But I thought we’re actually here to ask a different question and the different question is I thought the Ninth Circuit… and I did think that from reading its opinion… said what we’ve just been discussing has nothing to do with the matter.

Myra D Mossman:

Yes.

Stephen G. Breyer:

All that… all that the person has to show is that he didn’t understand his rights.

Now, what do you think about that question?

Myra D Mossman:

I think, Justice Breyer–

Stephen G. Breyer:

So let’s assume… it’s absolutely clear.

They can come in with 52 bishops who are prepared to swear that if he had understood everything perfectly, he nonetheless would have gone ahead and pled guilty.

But it’s also clear he did not understand his rights.

Okay?

Myra D Mossman:

–Yes.

Stephen G. Breyer:

What’s supposed to happen?

Myra D Mossman:

If he… is he alleging a rule 11 violation?

Stephen G. Breyer:

Oh, there… look, what happened was the judge never told him that you’re stuck with your plea if I don’t give you what you think you’re going to get.

He never told him that.

It’s clear in rule 11 he was supposed to.

And now, in addition, we know for sure that this person didn’t understand that.

But we also know for sure it made not one whit of difference to his plea.

What’s supposed to happen?

Myra D Mossman:

Justice Breyer, this is… I believe you’re talking about a motivated pleader, a pleader that was–

Stephen G. Breyer:

I’m talking what I think is about this case.

Myra D Mossman:

–This case.

Stephen G. Breyer:

Yes.

I think as it’s presented in the questions presented and in the opinion that was written by the Ninth Circuit.

Now, I might be wrong and you could explain to me why I’m not.

Stephen G. Breyer:

But… but in any case, if you think that might be this case that’s presented here, I… in the Ninth Circuit opinion, I’d… I’d like an answer or your best answer.

Myra D Mossman:

I… Justice, if I can answer your question, it’s the… a defendant that’s caught in the justice… a criminal justice labyrinth and he… he doesn’t understand, he doesn’t understand the language, he’s not confident in his counsel, and he believes he can withdraw his plea.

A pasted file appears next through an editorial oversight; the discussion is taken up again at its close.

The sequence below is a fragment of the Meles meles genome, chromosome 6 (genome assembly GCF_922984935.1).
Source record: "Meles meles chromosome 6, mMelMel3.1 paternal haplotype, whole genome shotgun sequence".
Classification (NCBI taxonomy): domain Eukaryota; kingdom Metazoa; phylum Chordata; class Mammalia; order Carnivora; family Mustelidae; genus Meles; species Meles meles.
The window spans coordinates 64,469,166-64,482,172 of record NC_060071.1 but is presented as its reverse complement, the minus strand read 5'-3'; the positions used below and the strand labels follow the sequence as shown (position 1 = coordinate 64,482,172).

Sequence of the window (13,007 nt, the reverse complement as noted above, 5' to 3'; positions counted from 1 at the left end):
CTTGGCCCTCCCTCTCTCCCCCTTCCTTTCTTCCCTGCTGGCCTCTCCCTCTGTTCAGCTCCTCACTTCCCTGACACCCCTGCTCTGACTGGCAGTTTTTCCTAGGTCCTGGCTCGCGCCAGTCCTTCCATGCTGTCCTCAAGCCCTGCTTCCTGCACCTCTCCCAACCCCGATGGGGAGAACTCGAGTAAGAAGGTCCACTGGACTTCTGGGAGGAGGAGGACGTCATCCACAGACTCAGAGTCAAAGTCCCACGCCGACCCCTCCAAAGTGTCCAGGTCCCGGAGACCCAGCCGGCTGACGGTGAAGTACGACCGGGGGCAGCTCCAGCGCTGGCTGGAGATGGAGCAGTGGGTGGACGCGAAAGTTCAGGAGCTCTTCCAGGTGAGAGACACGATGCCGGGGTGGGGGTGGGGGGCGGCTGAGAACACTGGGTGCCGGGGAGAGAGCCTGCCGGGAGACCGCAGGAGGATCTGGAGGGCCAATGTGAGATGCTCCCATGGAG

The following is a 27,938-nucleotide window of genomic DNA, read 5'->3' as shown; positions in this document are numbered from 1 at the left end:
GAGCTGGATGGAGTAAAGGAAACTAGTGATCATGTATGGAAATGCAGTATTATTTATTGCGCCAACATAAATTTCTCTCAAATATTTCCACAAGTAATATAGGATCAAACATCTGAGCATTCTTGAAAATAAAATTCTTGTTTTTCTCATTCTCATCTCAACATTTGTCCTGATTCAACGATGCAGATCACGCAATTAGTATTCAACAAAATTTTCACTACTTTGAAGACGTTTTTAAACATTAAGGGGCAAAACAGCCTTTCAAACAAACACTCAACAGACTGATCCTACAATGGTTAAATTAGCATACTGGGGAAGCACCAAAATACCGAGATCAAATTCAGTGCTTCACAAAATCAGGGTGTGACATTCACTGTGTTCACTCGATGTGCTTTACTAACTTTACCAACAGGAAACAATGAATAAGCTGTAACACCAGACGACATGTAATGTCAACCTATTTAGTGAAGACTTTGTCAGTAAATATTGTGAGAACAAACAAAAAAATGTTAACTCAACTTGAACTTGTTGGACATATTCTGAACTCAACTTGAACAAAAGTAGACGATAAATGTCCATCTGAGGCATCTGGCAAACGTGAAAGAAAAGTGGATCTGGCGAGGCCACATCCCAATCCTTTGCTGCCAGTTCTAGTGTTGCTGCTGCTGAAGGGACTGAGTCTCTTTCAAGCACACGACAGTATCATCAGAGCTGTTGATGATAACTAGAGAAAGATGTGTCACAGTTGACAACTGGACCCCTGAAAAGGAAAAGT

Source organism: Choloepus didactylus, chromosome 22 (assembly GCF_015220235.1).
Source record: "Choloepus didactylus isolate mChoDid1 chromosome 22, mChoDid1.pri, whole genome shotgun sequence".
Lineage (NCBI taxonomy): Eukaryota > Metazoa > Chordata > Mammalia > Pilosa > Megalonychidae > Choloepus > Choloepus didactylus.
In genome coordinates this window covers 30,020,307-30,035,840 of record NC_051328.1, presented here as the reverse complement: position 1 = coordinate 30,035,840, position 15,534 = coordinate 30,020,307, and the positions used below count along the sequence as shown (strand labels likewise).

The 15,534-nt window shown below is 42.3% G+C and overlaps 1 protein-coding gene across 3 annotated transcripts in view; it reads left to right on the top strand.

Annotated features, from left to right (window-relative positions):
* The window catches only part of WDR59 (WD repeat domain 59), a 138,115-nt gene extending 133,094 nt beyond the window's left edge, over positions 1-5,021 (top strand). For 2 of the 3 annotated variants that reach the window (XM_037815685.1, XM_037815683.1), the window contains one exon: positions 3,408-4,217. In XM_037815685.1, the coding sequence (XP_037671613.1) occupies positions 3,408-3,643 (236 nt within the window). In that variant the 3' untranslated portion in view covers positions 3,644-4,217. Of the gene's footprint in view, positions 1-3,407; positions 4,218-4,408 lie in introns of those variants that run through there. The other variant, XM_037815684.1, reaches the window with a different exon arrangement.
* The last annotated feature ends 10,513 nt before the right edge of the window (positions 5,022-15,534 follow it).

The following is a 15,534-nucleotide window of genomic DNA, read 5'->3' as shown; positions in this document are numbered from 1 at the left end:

Is that correct?

Stephen G. Breyer:

Yes.

But in fact, we know he never would have.

We know it for sure.

Myra D Mossman:

But he… he should–

Stephen G. Breyer:

He’s written secret letters to his relations–

[Laughter]

–and whatever.

Do it in any sort you want, but… but I mean, that’s… that’s a little bit of a technical matter here.

But I did think in reading the Ninth Circuit opinion and reading the Government’s brief, that that’s what they’re worried about, that there could be cases where he does not understand the nature of that rule 11 right, but nonetheless it makes no difference to his decision to plead guilty.

So that… that’s a bit of a technical point here, I agree.

But as I read the Ninth Circuit, I thought, well, that’s what’s going on in this case.

Now, you could explain to me, if you want, that I’m completely out to lunch, so to speak.

Myra D Mossman:

–Well, Justice Breyer, if he was motivated to plead guilty and there was an error in the rule 11 colloquy and he had the opportunity to replead, he could replead to another type of plea agreement, a C plea agreement.

He could ask for different provisions within that… that plea agreement, for instance, less supervised release.

He could ask for a type C plea agreement.

Antonin Scalia:

Why… why would they give him a better deal the second time around?

I mean, they’d say, you know, okay, we forgot to tell you that you couldn’t withdraw it.

We now tell you you can’t withdraw it.

And we offer you the same deal we offered you last time.

Why… why would he get a better deal?

Myra D Mossman:

Well, he would… if he’s motivated to plea–

Antonin Scalia:

In fact, they might… they might be mad at him for having backed out and… and not give him as good a deal.

But I can’t imagine that he’d… he’d get a better deal the second time around.

Myra D Mossman:

–Justice Scalia, I believe he would have an opportunity to renegotiate or he could be repleading to the… and have confidence in the process.

Ruth Bader Ginsburg:

What leverage does he have?

What leverage does he have when he’s face with a mandatory minimum that he can’t escape from and that’s what he’s got?